At the time, the 1999 film was praised for its trans representation, but Boys Don’t Cry has since sparked a backlash, protests, and debate about its representation. Cisgender lesbian Kimberly Pierce has been criticized for casting Hillary Swank, a cisgender woman, in the role of transgender boy Brandon Teena, and for erasing the murder of Phillip Devine — an African-American man who was killed by the same person who murdered Teena — from the film’s narrative. Other critiques point out the film’s misgendering of Teena, and its highlighting of violence against the transgender community while failing to educate its audience on how to address such a crucial issue the film so heavily covers. Swank’s performance in the film won earned her the Academy Award and Golden Globe statues, which further fueled critics who saw major problems with the film.
Pedro Almodovar's All About My Mother tells the story of Manuela (Cecillia Roth), a mother who ventures out in search of her estranged ex-husband, Lola (Toni Canto), following the death of their son. Manuela is guided by their mutual friend, Agrado (Antonia San Juan) who, like Lola, is a transgender woman. During the course of the critically-acclaimed film, Lola is afforded the opportunity to give a detailed and intimate account of her exploration of gender identity and the surgeries she undertook to feel like a “genuine woman,” as she says.
Critics of the film say that making Agrado a sex worker reinforced negative stereotypes about transgender women, but defenders laud All About My Mother for showcasing the stories of two transgender women at a time when there was little representation. The movie, which also deals with HIV/AIDS, won the 1999 Academy Award for best foreign film and featured a young Penelope Cruz as an HIV-positive nun.
Desperate Housewives star Felicity Huffman earned an Oscar nomination for her portrayal of a transgender woman who discovers she has a son she did not know about in 2005's Transamerica. In an attempt to be an agreeable parent she tries to avoid confrontation with the 17-year-old after finding out he’s in trouble with the law. One week before her gender-confirmation surgery, Bree's doctor tells her she must confront her son, which leads the pair on a cross-country journey together. Bree must tackle coming out to her travel companion, not only as transgender but also, as his father.
The Crying Game director Neil Jordan revisited trans themes with 2005's Breakfast on Pluto. The film's Patrick, an Irish orphan played by Cillian Murphy, is sure of her gender identity early on in childhood, donning dresses whenever possible and adopting the name Kitten. When Kitten grows older, she ventures out in search of her birth mother and finds love along the way. She also becomes a magician’s assistant, kicks ass, and stumbles upon just about every adventure in between. Murphy’s performance received mixed reviews.
The Ray Romano and Kevin James comedy Grilled tells the story of two meat salesmen down on their luck and trying to make a deal when they run into Sofia Vergara’s character, Lori. The extent of Lori’s storyline as a transgender woman starts and ends with Ray Romano’s character deciding against sleeping with Lori upon discovering that she was born male.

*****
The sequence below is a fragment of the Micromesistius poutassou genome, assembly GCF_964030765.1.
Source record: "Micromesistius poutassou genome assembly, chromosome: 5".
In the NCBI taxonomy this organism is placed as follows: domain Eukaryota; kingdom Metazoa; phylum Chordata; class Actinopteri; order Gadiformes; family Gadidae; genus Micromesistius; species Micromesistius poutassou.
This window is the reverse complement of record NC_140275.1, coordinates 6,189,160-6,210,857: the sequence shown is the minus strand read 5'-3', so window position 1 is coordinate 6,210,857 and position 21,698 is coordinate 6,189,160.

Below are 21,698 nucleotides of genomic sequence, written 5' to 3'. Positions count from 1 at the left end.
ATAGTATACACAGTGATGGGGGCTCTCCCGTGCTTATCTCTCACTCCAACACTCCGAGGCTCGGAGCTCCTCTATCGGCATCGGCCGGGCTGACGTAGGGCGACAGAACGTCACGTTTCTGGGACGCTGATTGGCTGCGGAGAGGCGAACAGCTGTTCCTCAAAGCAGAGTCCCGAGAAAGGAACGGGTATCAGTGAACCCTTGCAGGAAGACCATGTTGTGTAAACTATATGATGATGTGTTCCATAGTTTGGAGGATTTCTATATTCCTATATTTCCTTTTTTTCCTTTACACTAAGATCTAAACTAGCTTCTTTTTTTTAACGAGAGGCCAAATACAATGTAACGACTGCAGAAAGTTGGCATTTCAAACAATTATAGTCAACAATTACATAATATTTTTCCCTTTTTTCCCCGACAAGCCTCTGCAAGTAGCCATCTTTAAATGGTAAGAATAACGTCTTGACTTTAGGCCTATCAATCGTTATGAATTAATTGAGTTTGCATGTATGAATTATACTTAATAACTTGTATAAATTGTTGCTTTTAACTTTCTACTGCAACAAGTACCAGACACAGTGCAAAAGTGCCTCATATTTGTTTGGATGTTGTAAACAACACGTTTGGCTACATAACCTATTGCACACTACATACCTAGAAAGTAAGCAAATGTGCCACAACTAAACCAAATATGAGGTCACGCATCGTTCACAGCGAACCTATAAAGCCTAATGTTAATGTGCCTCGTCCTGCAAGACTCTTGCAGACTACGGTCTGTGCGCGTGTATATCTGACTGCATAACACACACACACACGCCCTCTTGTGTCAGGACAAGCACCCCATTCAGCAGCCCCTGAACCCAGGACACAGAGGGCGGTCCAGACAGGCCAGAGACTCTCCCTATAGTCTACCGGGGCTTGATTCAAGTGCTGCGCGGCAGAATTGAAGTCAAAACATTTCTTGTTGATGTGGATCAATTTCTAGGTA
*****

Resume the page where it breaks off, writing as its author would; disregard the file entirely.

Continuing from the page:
Jamie Babbit's Itty Bitty Titty Committee tells the story of a queer woman feeling hopeless and miserable after her girlfriend dumps her and she's rejected from college. But things begin to look up when the head of a radical feminist group befriends her. One notable man in the group, however, is Aggie (Lauren Mollica) a transgender man and the only nonbinary member of the group. The film explores the gender dysphoria Aggie experiences having being born female. Critics generally find Aggie to be the film's most sympathetic character.
New York Magazine called The Skin I Live In a “transgender Frankenstein made by a cinema-studies professor” to describe Pedro Almodovar’s story which preceded The Assignment in using gender reassignment surgery as a form of torture. After the daughter of plastic surgeon Robert Ledgard (Antonio Banderas) is raped by 20-something Vicente Cruz, which leads the daughter to commit suicide days later, Ledgard kidnaps Cruz and conducts a surgery on him and renaming him Vera (Elena Anaya). Almodovar’s films often aim to explore gender through a twisted lens, and although that might have been the director’s intention here, several LGBT activists have criticized the film for undermining the experience of the gender dysphoria transgender people endure as well as the trauma LGBT victims of abuse experience.
A passion project for Glenn Close, she produced, co-wrote, and starred in the film that earned her an Oscar nomination. Close’s Albert Nobbs was 30 years in the making before it was brought to the big screen in 2012, decades after Close had read a short story about a woman living in 19th-century Dublin who dressed as a man to more easily land work and survive. According to the story, as time goes on and Nobbs makes a routine out of dressing as a man, the titular character finds that the lines of gender have become blurred. Close has said she believes the story is less about gender and more about survival and what it takes for human beings to feel safe and comfortable in their own skin.
Albert Nobbs wasn't the only woman in Dublin donning men’s clothing out of a need for survival in the film of the same name. In the passion project from producer Glenn Close, Nobbs comes across Hubert Page (Janet McTeer), who serves as a mentor and guide to Nobbs. Page is also a woman disguised as a man with the intention of protecting herself, but Nobbs and Page have different motivations for donning their respective personas. Whereas Nobbs takes on a male character so as to blend into the crowd and protect themselves from unwanted attention, Page uses the male persona as a vehicle for self-assertion in a time and place where women are offered severely less appealing opportunities than that of men. McTeer earned an Oscar nomination for the role.